By Karen KrollSince its founding in 2002, Leader Bank has grown from $6.5 million to about $1.5 billion in assets. What’s more, the Arlington, Massachusetts-based institution accomplished this without mergers or acquisitions—and with only seven branch locations—says Jay Tuli, EVP of residential lending, retail banking and product development and marketing.
If Leader Bank were a person, it wouldn’t yet be old enough to vote. Yet it’s grown to more than 230 times its initial size. Tuli credits three attributes: an entrepreneurial culture, an excitement about problem-solving and an insistence on moving quickly. He explains how the bank puts each principle into action.
An entrepreneurial culture requires “looking for opportunities all the time,” Tuli says. That includes considering opportunities that other banks may—sometimes mistakenly—be avoiding.
In 2009, for example, many banks were shying away from residential lending because of the housing crisis. Leader Bank decided to examine it more closely. “We said, ‘let’s look under the hood a bit and really see if this is risky or just out of favor,’” Tuli says.
He and his colleagues found the negative media attention obscured how most troubled mortgages were concentrated in sub-prime loans. “If you were doing clean loans, those folks were fine,” Tuli says.
Moreover, the large mortgage companies that exited the business left experienced loan and mortgage officers scrambling for jobs. Leader Bank picked them up. Over about eighteen months, the bank’s mortgage department jumped from one salesperson to several dozen. Annual volume grew from about $100 million to $1 billion.
“That changed the direction of the bank,” Tuli says. The capital the mortgage business generates is one reason Leader has been able to grow organically. It’s also helped Leader Bank add technology to boost efficiency and develop new products and services.
The same willingness to counter conventional wisdom came into play when Leader had to consider whether to build out a branch network. While that strategy has worked for banks for decades, Tuli’s observations told him branch locations aren’t as critical. Customers increasingly were accessing and depositing their money digitally. While banks used to need their own ATMs to attract customers with free services, they now can rebate any fees charged when their customers use other banks’ ATM machines.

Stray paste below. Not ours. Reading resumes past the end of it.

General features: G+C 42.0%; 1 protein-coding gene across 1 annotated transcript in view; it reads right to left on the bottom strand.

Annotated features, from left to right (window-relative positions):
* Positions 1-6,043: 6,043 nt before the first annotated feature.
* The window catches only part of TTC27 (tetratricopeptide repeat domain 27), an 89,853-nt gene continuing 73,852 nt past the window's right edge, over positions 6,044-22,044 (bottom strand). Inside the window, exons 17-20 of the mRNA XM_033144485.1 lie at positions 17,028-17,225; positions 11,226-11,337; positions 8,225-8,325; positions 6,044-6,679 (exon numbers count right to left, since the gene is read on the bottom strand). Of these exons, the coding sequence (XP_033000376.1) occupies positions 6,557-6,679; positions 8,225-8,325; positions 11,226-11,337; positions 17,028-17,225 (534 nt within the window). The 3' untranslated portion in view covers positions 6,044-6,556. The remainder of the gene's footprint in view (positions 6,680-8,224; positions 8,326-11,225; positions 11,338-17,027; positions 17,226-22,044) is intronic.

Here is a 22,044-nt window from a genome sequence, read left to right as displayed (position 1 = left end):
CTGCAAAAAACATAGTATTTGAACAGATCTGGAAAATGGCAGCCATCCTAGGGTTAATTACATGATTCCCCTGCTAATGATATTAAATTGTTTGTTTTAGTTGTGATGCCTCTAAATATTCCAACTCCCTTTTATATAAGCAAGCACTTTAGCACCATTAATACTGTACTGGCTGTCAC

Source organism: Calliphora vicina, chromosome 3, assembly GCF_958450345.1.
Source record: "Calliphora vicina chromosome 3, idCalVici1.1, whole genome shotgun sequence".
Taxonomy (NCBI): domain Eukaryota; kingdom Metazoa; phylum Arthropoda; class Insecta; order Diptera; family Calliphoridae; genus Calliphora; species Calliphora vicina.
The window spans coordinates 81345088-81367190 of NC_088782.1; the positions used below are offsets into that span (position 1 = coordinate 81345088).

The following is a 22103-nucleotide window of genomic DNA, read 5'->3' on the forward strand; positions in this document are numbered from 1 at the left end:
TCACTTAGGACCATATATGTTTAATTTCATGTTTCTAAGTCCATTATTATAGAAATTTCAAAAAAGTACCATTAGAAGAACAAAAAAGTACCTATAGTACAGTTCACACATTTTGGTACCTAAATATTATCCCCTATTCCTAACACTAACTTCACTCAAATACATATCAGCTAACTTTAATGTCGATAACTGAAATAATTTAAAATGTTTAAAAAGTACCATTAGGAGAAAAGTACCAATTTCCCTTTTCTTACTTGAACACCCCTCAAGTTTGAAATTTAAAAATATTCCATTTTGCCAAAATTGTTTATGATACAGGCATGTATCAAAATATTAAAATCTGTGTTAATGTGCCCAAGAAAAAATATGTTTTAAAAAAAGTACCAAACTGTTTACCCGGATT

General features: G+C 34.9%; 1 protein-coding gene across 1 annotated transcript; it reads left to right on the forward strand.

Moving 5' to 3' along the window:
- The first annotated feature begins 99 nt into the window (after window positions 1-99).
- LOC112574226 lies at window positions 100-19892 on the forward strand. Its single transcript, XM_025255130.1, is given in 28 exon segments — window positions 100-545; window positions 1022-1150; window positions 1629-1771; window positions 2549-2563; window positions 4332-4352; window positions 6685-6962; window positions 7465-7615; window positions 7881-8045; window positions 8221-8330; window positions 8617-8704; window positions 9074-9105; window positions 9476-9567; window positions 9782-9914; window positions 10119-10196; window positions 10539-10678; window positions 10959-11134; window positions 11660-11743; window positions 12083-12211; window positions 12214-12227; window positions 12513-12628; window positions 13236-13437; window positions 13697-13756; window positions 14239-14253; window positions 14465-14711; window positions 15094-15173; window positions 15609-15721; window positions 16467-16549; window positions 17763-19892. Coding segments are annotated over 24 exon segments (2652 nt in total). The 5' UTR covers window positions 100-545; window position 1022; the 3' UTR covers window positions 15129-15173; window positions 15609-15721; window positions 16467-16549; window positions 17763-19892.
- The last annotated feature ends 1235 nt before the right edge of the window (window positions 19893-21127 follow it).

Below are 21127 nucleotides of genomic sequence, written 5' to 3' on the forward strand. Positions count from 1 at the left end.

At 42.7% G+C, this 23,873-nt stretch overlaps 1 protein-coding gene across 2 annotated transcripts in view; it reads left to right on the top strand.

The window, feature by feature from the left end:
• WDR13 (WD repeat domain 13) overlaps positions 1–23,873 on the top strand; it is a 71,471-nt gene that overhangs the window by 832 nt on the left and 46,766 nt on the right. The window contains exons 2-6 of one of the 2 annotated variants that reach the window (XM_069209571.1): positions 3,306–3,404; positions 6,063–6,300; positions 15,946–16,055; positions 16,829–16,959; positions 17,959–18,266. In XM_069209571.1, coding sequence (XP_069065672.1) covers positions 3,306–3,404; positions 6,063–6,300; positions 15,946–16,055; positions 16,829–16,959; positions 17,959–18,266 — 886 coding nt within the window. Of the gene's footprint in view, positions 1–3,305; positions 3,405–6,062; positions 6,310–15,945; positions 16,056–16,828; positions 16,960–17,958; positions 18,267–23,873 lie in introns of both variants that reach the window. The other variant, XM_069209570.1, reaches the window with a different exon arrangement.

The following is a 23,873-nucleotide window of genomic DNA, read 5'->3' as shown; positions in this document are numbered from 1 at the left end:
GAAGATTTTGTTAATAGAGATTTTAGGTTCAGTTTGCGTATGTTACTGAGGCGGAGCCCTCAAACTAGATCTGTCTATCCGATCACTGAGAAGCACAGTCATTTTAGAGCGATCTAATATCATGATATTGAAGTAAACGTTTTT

And rather than build branches for business customers, it’s often more cost-effective to develop teams of business bankers who call on customers where they work, and/or to build technology that provide the services business customers need, Tuli notes.
To be sure, revising the playbook doesn’t mean simply following whatever’s trendy, Tuli says. Instead, it’s looking at the business need and identifying the most effective ways to meet it.
Excitement to solve problems
Another key to Leader’s success is its excitement for solving problems, Tuli says. A prime example: once Leader began generating volumes of mortgage loans, it needed to also grow its deposit base.
Tuli saw landlords and property managers coming into Leader’s branches, carrying stacks of rent payment checks. The metaphorical lightbulb clicked. “If we could build something that automates rent collection, and we gave that away for free—so long as these people banked with us— that would be a great opportunity for growth,” Tuli says. In 2015, Leader Bank launched a rent payment platform called ZRent, which automates the transfer of rent payments from each tenant’s account into the landlord’s account.
Conversations with landlords revealed even bigger challenges in managing security deposits. Landlords must comply with numerous regulations governing the security deposit activities, such as record keeping and the interest to be paid to tenants. In 2018, Leader launched ZDeposit, which digitizes the opening of security deposit accounts and automates compliance. It was so successful other banks asked if they could license the technology. Leader said yes.
This move also proved successful. Indeed, in August of 2019, Leader divested ZRent and ZDeposit into a separate company, ZSuite Technologies. “We saw an opportunity in the marketplace and we were excited to solve the problem,” Tuli says, adding that Leader Bank will continue to develop technical solutions for specific verticals and to automate back office operations. (Tuli is founder and chair of ZSuite Technologies.)
To be sure, more traditional marketing programs still have a place at Leader Bank. Its Zeugma Reward Checking is an example. The word “zeugma” refers to one word that can convey two different meanings within the same sentence. An example: “he opened the door and his heart to her.”
Similarly, a Zeugma Reward account at Leader Bank can be either a free checking account or a high-powered rewards account, depending on how the owner uses it, Tuli says. The service helped bring in about $100 million in deposits, he adds.
The third leg of Leader’s success is its ability to move quickly. “Good opportunities don’t last long. You’re either going to grab them or somebody else will,” Tuli says. A case in point is a talented candidate. He or she isn’t going to sit around waiting while a company decides whether to hire them, he notes.
Or, say a home buyer needs to close on the purchase three weeks. Leader Bank will make it happen. Moving quickly “ends up becoming a culture,” Tuli says.
Karen M. Kroll is a business and financial services writer and content marketer based in Minneapolis-St. Paul. Email: firstname.lastname@example.org.